The defensive infractions allowed drives by the 49ers to stay alive, and the penalties on offense stopped the Packers' drives in their tracks.
When penalties were an issue early in head coach Mike McCarthy's coaching career, he helped engineer a turnaround that saw the Packers become one of the more disciplined teams in the NFL. It's worth watching how penalties affect the Packers going forward.
Even though the Packers were thoroughly outplayed in nearly every phase of the game, there was enough offense to win.
Most of the damage came in the fourth quarter when the Packers were down and forced to pass the football, but Aaron Rodgers still looked good in directing the two-minute offense.
There were mistakes to be sure, but by throwing for over 300 yards and two touchdowns, the aerial attack kept the Packers in the game.
The turnovers and dropped passes can't continue to be a problem, but with 30 completions, there was enough offense to keep the chains moving.
The Packers and the 49ers came into Sunday's matchup as the two best teams in turnover margin last season.
The 49ers were plus-28 and the Packers were plus-24 in 2011, and it didn't come as a surprise that the team that won the turnover battle on Sunday won the ballgame.
The only turnover in the game was Aaron Rodgers' fourth-quarter interception picked off by linebacker NaVorro Bowman. The pass was floated over the middle of the field with just under nine minutes remaining in the fourth quarter.
The timing of the turnover couldn't have come at a worse time as the Packers were only down by one score, but running out of time to mount a comeback.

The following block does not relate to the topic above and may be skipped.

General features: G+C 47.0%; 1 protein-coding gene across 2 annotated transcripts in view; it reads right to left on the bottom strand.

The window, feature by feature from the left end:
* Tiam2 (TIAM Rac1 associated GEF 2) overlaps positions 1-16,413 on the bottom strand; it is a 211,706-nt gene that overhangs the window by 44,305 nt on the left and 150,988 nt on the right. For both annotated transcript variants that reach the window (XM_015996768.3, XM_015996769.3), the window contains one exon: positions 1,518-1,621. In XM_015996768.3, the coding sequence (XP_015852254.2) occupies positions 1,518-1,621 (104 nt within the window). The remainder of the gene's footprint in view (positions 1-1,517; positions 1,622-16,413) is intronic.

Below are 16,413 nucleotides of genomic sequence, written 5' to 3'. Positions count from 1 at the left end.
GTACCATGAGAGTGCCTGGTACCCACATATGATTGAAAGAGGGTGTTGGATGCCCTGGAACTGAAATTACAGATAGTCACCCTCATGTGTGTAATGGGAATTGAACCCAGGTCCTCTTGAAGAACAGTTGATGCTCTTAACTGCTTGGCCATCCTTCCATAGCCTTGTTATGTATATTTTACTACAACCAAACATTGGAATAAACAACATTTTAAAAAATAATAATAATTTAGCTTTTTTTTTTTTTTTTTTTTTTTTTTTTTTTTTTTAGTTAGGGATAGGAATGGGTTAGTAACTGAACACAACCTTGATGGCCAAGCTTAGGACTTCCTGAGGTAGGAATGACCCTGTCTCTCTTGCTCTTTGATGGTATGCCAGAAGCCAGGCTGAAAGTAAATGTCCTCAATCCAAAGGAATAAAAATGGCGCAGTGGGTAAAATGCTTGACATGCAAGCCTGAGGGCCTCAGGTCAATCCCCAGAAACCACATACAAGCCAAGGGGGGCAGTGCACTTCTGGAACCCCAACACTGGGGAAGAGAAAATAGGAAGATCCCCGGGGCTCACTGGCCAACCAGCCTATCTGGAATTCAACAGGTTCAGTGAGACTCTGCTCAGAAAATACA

On the very next play, Frank Gore rumbled to a 23-yard touchdown run to make it a two-score game once again.
Complicating problems with the Packers' only turnover is that they didn't force one on defense either.
The Packers had plenty of issues on defense last season, but intercepting passes was not one of them when they led the league in that category. They need to get back to picking off opposing quarterbacks to help get them back on track.
Two first-quarter passes intended for wide receiver James Jones fell incomplete, but Jones more than made up for it by having a big-time fourth quarter.
With the Packers down 30-15 with less than nine minutes remaining in the game, Rodgers found Jones open on three consecutive plays. The last one resulted in a touchdown that pulled the Packers within one score once again.
Jones was the Packers' leader in receiving yardage with four catches for 81 yards on Sunday for an average of over 20 yards per catch.
The absence of wide receiver Donald Driver was particularly notable, but he was joined by two other Packers that played much bigger roles on offense during the preseason.
Both Driver and tight end D.J. Williams played sparingly on Sunday and running back Alex Green didn't play at all.
As a player who's the Packers' all-time leading receiver and has been a mainstay on the Packers offense for more than a decade, failing to see Driver catching passes was a sight that not many fans have seen before.
The lack of use by Driver also raises questions why the Packers invested a roster spot into their veteran receiver at the expense of cutting young players if they aren't going to utilize him.
As for Williams and Green, both of those skill position players had good training camps and appeared ready to play more frequently in 2012. How they factor into the Packers' plans going forward remains to be seen.